Mark Zuckerberg faces a dilemma if he wants to do business with China and its Communist censors.
Can information companies participate in China’s huge market without selling their souls to the Communist Party? Facebook is the latest American tech firm to face this question, and critics are blaming the social-media giant for taking down a post about self-immolation by a Tibetan monk. The issue deserves more than easy condemnation.
China has long blocked Facebook, and founder Mark Zuckerberg has made overtures to Beijing to enter the country. In October he gave a speech in Mandarin at Tsinghua University, and earlier this month he hosted China’s chief Internet censor, Lu Wei, at the Facebook campus in California.
Many free-speech advocates are already accusing Mr. Zuckerberg of betrayal, citing the removal on Friday of the Tibet video as proof. But Facebook has a long-standing practice of removing graphic or violent content, which may have been its immediate motive here.
It was still mistaken. While the immolation is horrifying, it is also the way that Tibetan monks have tried to draw attention to their plight under Chinese rule. This is why China wants such scenes covered up. Facebook to its credit recognized this in a statement Sunday, suggesting that after a warning system is added to the site, such content will be allowed.
Another reading of Facebook’s intentions in China may come from Russia. Last week the company blocked access to a page promoting a rally in support of opposition activist Alexei Navalny, who was given a suspended sentence on trumped up political charges Tuesday. The page was still visible outside Russia, and users quickly created more such pages that Facebook did not block. Moscow is tightening the screws on Google and Twitter as well, but so far the government’s censorship has backfired, increasing awareness of opposition activities.
China arrests anyone attempting to organize a political group. But even a censored version of Facebook would still bring greater access to information for Chinese users, who have been confined to China-only social networks and isolated from international users. Access to Facebook would dramatically widen their horizons.
But Facebook would also face political and business risks. China’s remarkably robust censorship depends on Internet firms doing most of the work themselves. Within each company are employees who scour the site for objectionable content, based on directives from the Ministry of Information.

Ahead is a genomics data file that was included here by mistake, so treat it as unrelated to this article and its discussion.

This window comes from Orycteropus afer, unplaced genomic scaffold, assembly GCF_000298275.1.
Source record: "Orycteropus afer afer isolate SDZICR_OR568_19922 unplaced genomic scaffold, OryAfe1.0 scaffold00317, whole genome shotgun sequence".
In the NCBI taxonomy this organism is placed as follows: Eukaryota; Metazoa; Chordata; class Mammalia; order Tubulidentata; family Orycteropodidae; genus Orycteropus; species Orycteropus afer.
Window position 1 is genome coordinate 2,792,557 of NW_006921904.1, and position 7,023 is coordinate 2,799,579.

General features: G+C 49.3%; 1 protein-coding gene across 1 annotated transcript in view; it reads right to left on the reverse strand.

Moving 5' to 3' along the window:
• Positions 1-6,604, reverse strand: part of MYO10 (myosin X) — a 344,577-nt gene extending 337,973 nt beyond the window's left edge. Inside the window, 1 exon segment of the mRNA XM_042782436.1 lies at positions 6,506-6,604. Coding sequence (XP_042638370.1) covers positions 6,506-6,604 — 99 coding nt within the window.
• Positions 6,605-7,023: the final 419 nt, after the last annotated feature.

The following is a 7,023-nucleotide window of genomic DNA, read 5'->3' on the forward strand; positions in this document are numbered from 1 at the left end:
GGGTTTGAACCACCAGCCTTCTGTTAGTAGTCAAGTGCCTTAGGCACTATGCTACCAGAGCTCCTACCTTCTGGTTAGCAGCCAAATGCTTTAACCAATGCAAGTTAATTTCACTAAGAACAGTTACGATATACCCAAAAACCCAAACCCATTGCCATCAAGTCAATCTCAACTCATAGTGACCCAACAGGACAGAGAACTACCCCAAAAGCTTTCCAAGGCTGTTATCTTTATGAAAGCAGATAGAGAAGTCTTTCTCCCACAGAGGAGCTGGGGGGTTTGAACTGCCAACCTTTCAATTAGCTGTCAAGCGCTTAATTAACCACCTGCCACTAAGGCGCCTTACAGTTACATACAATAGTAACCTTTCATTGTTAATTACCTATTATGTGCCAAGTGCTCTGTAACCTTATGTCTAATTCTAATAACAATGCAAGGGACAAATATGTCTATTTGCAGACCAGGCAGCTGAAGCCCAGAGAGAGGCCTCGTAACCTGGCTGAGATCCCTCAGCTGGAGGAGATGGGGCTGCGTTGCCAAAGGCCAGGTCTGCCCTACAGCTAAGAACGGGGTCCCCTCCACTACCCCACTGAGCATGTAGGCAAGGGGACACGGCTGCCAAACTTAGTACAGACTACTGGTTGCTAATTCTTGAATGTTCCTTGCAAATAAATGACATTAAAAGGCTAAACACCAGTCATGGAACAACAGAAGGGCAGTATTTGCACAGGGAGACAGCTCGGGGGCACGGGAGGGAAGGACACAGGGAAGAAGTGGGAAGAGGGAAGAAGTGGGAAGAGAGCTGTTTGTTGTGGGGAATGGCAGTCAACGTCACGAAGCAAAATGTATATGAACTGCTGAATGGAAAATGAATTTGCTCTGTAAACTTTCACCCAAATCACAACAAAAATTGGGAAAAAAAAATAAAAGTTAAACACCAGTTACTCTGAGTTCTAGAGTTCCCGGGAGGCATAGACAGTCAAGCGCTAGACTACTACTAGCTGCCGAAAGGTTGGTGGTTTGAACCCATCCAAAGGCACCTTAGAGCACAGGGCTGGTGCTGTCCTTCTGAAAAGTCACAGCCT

No Western company can actively engage in censorship and retain the trust of its customers. Google refused to carry out this work and began to route searches through its Hong Kong servers. That led the government to block its search engine, and for several days Gmail was completely blocked too.
Facebook would be obliged to obey a block on sensitive words such as the three Ts and one F: Tiananmen, Tibet, Taiwan and Falun Gong. Chinese netizens are quick to find ways around taboo words anyway. And if the government asks it to take down specific content, it must comply.
The red line is pro-active censorship of content that Facebook fears could anger the government. Beijing already uses Facebook as a way to track its critics, and all users should be aware that governments have legal and extralegal means to track them online. As long as Facebook does not collude in the Ministry of State Security’s efforts—for instance, bringing dissident activity to its attention—locating its servers within China is not unethical.
We suspect this protocol won’t be acceptable to Beijing, and that Facebook’s entry into the Chinese market on such terms won’t last. The Communist Party may strike a deal on the assumption that it will be able to pressure Mr. Zuckerberg to do its bidding later. The Party demands 100% loyalty and compliance.
If Facebook wants to try to do business in China without internalizing the censorship regime, then more power to it. The potential reward to shareholders and Chinese customers are considerable, but so are the risks to its brand and reputation.